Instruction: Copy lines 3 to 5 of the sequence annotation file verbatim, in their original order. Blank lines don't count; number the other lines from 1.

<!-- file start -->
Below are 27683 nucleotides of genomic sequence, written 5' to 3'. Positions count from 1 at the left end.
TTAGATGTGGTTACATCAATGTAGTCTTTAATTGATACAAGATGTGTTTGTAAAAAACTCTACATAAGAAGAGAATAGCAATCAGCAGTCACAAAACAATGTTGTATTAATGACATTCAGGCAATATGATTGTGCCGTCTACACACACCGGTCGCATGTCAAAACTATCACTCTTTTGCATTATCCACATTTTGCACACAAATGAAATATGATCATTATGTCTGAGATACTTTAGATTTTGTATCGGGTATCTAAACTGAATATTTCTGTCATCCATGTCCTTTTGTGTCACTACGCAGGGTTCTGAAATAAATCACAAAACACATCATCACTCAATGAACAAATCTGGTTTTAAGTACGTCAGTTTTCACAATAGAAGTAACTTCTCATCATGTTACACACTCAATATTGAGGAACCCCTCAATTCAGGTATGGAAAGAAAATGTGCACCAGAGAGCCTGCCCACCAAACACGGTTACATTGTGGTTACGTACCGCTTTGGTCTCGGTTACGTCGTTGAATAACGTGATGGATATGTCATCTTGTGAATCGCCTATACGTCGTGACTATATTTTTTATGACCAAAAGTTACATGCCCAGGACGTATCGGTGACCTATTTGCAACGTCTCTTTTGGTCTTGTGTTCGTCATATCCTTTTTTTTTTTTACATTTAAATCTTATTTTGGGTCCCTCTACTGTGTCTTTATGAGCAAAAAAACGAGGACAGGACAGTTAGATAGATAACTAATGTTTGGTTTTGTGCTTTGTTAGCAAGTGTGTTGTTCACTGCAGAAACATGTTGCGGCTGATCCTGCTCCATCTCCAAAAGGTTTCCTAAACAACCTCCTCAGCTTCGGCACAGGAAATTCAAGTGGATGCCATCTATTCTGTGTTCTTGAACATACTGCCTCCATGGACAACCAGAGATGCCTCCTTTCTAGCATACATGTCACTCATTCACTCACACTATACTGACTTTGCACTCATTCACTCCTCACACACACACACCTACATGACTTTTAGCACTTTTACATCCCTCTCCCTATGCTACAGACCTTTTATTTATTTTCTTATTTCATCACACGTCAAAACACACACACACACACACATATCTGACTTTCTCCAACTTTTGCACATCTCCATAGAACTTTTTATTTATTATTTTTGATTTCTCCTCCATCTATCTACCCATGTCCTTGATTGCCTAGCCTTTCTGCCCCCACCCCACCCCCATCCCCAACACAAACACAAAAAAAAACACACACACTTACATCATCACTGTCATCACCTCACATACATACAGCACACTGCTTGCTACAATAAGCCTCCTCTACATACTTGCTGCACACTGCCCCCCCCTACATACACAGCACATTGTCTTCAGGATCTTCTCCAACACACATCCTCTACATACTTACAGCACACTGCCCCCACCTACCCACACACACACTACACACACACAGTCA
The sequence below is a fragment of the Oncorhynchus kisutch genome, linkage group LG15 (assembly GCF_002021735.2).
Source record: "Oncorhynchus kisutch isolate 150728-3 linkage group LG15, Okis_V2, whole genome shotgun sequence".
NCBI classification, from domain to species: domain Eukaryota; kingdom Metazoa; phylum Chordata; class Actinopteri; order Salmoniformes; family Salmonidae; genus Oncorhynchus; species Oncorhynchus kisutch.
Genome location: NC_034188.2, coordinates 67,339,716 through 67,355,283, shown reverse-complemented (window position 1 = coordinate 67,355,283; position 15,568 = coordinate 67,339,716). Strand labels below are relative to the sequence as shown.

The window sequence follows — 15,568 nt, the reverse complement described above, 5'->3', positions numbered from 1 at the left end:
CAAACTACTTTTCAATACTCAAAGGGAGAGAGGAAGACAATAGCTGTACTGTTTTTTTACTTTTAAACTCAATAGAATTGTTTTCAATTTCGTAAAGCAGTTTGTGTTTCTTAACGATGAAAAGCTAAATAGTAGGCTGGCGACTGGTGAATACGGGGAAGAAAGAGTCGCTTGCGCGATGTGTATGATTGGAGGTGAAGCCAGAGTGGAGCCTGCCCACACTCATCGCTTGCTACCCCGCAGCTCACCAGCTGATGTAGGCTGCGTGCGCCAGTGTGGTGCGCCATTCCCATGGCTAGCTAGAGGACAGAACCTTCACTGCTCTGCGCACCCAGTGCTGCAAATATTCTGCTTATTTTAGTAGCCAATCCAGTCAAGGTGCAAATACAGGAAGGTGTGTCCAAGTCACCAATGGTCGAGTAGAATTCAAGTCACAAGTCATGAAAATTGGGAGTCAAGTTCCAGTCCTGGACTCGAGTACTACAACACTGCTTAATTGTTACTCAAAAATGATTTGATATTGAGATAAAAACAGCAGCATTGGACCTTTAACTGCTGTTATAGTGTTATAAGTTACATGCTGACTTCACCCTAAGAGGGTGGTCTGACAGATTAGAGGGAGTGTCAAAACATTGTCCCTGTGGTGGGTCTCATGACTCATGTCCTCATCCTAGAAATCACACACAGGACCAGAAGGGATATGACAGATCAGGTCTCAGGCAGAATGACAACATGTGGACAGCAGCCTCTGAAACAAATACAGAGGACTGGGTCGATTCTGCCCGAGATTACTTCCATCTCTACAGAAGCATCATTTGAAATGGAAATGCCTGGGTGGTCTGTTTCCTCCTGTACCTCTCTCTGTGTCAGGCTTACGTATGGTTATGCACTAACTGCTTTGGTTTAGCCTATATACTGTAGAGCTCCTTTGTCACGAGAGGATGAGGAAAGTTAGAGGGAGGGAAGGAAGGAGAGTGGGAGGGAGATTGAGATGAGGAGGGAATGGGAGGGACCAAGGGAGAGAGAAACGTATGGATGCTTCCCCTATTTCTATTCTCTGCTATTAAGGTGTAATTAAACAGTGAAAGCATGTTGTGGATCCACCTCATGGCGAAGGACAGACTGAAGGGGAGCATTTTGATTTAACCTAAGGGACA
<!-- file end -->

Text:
The sequence below is a fragment of the Oncorhynchus kisutch genome, linkage group LG15 (assembly GCF_002021735.2).
Source record: "Oncorhynchus kisutch isolate 150728-3 linkage group LG15, Okis_V2, whole genome shotgun sequence".
NCBI classification, from domain to species: domain Eukaryota; kingdom Metazoa; phylum Chordata; class Actinopteri; order Salmoniformes; family Salmonidae; genus Oncorhynchus; species Oncorhynchus kisutch.